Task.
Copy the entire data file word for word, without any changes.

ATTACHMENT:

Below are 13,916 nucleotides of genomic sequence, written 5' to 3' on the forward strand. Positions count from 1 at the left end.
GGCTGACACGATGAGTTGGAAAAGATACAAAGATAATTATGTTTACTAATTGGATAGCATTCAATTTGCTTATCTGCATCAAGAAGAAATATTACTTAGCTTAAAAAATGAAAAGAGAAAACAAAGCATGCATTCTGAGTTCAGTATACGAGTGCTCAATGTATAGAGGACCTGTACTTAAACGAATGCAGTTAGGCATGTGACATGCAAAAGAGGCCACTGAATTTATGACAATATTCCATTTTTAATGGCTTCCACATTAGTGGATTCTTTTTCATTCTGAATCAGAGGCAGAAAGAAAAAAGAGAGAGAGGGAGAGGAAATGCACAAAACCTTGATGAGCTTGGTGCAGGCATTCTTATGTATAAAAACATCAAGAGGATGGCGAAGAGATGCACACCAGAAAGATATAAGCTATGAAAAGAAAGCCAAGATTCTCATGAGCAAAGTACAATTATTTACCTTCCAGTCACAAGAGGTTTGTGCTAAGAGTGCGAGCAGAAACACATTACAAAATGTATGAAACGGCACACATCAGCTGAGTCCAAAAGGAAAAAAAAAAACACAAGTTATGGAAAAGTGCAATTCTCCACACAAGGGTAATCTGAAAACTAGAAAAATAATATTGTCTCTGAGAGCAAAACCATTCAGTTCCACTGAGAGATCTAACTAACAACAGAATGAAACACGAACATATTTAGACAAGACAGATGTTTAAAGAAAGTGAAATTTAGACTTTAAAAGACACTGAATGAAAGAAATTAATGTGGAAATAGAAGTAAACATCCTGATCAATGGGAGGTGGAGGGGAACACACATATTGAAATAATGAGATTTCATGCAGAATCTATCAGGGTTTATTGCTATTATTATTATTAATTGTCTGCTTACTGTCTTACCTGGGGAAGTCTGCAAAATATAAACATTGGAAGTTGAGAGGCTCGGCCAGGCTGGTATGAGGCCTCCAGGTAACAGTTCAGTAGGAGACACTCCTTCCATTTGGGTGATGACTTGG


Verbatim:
Below are 13,916 nucleotides of genomic sequence, written 5' to 3' on the forward strand. Positions count from 1 at the left end.
GGCTGACACGATGAGTTGGAAAAGATACAAAGATAATTATGTTTACTAATTGGATAGCATTCAATTTGCTTATCTGCATCAAGAAGAAATATTACTTAGCTTAAAAAATGAAAAGAGAAAACAAAGCATGCATTCTGAGTTCAGTATACGAGTGCTCAATGTATAGAGGACCTGTACTTAAACGAATGCAGTTAGGCATGTGACATGCAAAAGAGGCCACTGAATTTATGACAATATTCCATTTTTAATGGCTTCCACATTAGTGGATTCTTTTTCATTCTGAATCAGAGGCAGAAAGAAAAAAGAGAGAGAGGGAGAGGAAATGCACAAAACCTTGATGAGCTTGGTGCAGGCATTCTTATGTATAAAAACATCAAGAGGATGGCGAAGAGATGCACACCAGAAAGATATAAGCTATGAAAAGAAAGCCAAGATTCTCATGAGCAAAGTACAATTATTTACCTTCCAGTCACAAGAGGTTTGTGCTAAGAGTGCGAGCAGAAACACATTACAAAATGTATGAAACGGCACACATCAGCTGAGTCCAAAAGGAAAAAAAAAAACACAAGTTATGGAAAAGTGCAATTCTCCACACAAGGGTAATCTGAAAACTAGAAAAATAATATTGTCTCTGAGAGCAAAACCATTCAGTTCCACTGAGAGATCTAACTAACAACAGAATGAAACACGAACATATTTAGACAAGACAGATGTTTAAAGAAAGTGAAATTTAGACTTTAAAAGACACTGAATGAAAGAAATTAATGTGGAAATAGAAGTAAACATCCTGATCAATGGGAGGTGGAGGGGAACACACATATTGAAATAATGAGATTTCATGCAGAATCTATCAGGGTTTATTGCTATTATTATTATTAATTGTCTGCTTACTGTCTTACCTGGGGAAGTCTGCAAAATATAAACATTGGAAGTTGAGAGGCTCGGCCAGGCTGGTATGAGGCCTCCAGGTAACAGTTCAGTAGGAGACACTCCTTCCATTTGGGTGATGACTTGG